In perhaps the most important time for national unity since the Second World War, the SNP are fuelling further divisions. The call for the second Scottish independence referendum comes as Britain faces leaving the European Union, with trade deals yet to be negotiated and Article 50 apparently being triggered in the last week of March. Nicola Sturgeon’s short-sighted independence referendum will not only inspire divisions across the UK, but also cause chaos throughout the Brexit negotiations themselves. Time and again the SNP have claimed to be the party of the people of Scotland, but since the 2014 referendum on Scottish independence, they have shown no respect for the Scottish people, who voted to stay in the United Kingdom.
Make no mistake, calling a second independence referendum is fundamentally contradictory on the part of the SNP. The mandate given to the ‘No’ campaign after the decision to stay in the United Kingdom in 2014, meant that Scotland agreed to respect the results of any UK election or referendum. In the same way that it is ludicrous to contemplate a second UK-wide referendum of EU membership, the SNP do not respect the will of the people, regardless of whether across Britain or Scotland.
Not only did the SNP lose the first independence referendum by a considerable margin in 2014, with over 55% of the electorate voting in favour of remaining the United Kingdom, the latest polls suggest that the result of the second independence referendum would not be much different. Although many in favour of the union feared that Scottish opinion would shift towards independence after the vote to leave the EU in June, pollsters at What Scotland Says suggest that around 52% of Scots would support remaining in the United Kingdom, with this trend having been repeatedly polled since the Brexit vote. This calls into question the SNP’s manifesto pledge that no new independence referendum would be called ‘until public opinion changes’.
Nicola Sturgeon’s independence obsession is stoking tensions and heightening the prospect of a divided Britain, at a time where the country is about to head into some of the most important economic negotiations in its history. The SNP are playing politics with the future of the United Kingdom, and their record shows that is nothing new.
Alex Salmond once pledged that the SNP would never allow the burden of university tuition fees to be placed upon Scottish students. But people hailing this, albeit politically sound, policy miss the point. Scotland has the worst social mobility record, in regards to reaching higher education, in the UK, with less than 1 in 10 young people from the most disadvantaged areas beginning their degree before they reach the age of 20. This, alongside the fact that only 8.4% of disadvantaged students enrolled in Scotland’s most elite universities by the end of 2016, makes certain that the SNP need to focus less on their dangerous independence ambitions and care more about the young people of Scotland. Make no mistake, free university tuition was funded by the brutal cutting of student grants in Scotland, leaving the poorest students to graduate with around £5000 more debt than those from well-off households.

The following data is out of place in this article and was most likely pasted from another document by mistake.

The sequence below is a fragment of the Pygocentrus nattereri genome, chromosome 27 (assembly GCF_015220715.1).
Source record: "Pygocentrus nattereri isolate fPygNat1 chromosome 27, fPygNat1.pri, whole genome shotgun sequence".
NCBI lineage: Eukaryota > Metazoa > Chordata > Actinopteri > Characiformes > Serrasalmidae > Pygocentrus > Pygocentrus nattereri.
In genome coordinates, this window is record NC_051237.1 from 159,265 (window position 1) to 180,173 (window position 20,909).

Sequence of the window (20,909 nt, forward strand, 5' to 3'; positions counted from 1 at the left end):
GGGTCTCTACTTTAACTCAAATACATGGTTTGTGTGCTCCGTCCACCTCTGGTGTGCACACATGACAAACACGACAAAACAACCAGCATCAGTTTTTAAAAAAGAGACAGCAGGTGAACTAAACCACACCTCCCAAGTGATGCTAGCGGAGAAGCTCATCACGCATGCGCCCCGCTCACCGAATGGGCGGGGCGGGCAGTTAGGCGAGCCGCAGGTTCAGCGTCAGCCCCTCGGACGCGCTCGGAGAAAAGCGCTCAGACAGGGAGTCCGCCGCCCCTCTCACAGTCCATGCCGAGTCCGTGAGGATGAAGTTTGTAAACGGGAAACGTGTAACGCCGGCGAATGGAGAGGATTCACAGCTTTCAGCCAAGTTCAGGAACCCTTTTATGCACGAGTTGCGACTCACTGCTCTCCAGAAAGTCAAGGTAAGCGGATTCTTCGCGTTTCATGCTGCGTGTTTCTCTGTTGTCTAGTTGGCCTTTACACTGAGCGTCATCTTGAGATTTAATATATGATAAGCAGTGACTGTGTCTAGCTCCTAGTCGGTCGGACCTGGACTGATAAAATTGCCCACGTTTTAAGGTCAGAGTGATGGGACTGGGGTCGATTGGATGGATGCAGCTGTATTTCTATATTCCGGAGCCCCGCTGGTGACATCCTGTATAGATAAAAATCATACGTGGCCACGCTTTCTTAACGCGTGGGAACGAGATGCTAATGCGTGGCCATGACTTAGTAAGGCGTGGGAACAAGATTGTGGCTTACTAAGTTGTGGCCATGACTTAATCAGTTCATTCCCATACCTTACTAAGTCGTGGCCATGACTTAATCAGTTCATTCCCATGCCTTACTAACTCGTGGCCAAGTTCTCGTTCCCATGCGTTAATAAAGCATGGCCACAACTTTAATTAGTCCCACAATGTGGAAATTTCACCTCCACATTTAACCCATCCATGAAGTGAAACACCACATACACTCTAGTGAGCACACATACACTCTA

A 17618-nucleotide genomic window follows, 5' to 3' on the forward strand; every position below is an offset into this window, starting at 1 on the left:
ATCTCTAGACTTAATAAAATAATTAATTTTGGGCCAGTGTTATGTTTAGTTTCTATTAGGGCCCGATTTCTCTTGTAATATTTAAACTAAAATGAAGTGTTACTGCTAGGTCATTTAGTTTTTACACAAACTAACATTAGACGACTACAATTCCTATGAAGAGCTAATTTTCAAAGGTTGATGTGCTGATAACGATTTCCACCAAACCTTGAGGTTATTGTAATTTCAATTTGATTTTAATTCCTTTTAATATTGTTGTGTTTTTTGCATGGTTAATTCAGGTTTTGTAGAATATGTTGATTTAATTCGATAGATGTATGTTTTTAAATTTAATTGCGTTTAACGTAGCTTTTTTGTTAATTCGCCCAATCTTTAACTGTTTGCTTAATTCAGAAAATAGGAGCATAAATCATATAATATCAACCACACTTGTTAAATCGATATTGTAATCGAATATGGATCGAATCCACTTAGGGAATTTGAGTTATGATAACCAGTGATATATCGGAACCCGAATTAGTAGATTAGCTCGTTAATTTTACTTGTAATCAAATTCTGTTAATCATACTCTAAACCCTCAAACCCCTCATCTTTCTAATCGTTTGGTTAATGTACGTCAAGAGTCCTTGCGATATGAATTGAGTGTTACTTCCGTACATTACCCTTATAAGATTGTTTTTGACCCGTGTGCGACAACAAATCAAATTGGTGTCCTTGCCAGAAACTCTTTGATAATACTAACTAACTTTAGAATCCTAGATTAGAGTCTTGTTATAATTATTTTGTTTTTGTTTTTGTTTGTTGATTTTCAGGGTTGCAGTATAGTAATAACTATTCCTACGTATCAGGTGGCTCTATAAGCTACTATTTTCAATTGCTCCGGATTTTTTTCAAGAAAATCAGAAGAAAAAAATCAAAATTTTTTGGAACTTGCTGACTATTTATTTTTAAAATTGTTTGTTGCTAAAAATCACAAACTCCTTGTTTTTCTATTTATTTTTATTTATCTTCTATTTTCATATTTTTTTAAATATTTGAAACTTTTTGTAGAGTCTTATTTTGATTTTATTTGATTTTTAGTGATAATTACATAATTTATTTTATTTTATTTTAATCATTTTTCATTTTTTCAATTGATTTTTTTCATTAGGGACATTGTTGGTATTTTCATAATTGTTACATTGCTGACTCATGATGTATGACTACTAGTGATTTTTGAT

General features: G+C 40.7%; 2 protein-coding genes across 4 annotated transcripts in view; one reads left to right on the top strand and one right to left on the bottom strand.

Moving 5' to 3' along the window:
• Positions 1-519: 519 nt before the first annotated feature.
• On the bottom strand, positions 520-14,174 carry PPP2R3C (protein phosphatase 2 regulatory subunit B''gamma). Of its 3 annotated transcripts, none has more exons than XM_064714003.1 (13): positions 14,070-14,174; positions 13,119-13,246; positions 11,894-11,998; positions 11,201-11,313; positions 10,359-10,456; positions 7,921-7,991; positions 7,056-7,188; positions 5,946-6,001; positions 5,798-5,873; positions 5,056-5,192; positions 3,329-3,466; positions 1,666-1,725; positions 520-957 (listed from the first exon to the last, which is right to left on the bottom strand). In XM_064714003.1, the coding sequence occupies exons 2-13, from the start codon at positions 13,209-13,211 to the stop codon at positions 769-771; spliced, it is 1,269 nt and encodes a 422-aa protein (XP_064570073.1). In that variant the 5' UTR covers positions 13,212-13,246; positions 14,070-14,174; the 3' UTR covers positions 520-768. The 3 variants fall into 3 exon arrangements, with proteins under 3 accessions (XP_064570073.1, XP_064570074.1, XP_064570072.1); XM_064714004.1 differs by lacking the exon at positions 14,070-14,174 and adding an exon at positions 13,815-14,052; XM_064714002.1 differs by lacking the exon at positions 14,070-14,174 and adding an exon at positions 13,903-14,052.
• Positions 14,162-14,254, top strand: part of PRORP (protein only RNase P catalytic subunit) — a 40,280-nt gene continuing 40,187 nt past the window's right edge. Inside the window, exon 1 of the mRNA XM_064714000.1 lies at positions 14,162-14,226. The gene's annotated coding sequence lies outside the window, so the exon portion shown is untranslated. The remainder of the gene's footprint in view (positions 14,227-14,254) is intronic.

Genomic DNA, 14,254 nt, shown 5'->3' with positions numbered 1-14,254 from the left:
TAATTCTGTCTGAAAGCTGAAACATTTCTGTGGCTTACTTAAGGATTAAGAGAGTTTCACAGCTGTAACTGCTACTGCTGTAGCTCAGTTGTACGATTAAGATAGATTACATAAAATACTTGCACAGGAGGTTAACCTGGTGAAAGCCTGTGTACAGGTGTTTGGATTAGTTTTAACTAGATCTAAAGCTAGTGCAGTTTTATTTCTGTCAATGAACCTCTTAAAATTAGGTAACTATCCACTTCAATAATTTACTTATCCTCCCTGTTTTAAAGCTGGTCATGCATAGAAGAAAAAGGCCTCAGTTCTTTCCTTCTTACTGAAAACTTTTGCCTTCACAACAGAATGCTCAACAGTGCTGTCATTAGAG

It is not only young people that are affected by this selfish call for a second Scottish referendum. The fact that Scotland’s trade with the rest of the UK is worth 4 times more than that of the EU just screams delusional, on the part of the SNP. With the Scottish economy already in dire straits, a vote to leave the United Kingdom would surely not aid the Scottish children living in absolute poverty, which rose by 30,000 last year. With life expectancy already averaging at least 2 years lower than the rest of the UK, this failure of the Scottish economy would dismantle the NHS. This has been fuelled by the SNP’s mass saving targets demanded of Scottish hospitals, with the SNP simply copying the Tories’ pledge to protect the NHS budget and not reacting to the change in Scottish demographics and an aging population.
Even if the call for independence was truly in the name of remaining in the European Union, or at least the single market, Scotland would still be unable to successfully reapply. States such as Spain have repeatedly suggested they would veto any Scottish application to rejoin the EU after Brexit, due to the issues it would cause for themselves regarding Catalan independence calls. With Madrid banning the former Catalan President from holding public office, for calling a non-binding referendum, it does not seem likely that Madrid would fuel their own problems by allowing Scotland into the EU.
Needless to say, Westminster should not block a Scottish independence referendum, if Holyrood decided it wants one. But, this is not to say that this call for a second independence referendum is justified in the slightest. The SNP need to focus on protecting Scottish public services, Scottish education and the Scottish economy. Rather, they are fruitlessly chasing ambitions of an independent Scotland – one that, time and time again, the Scottish people have shown they do not want.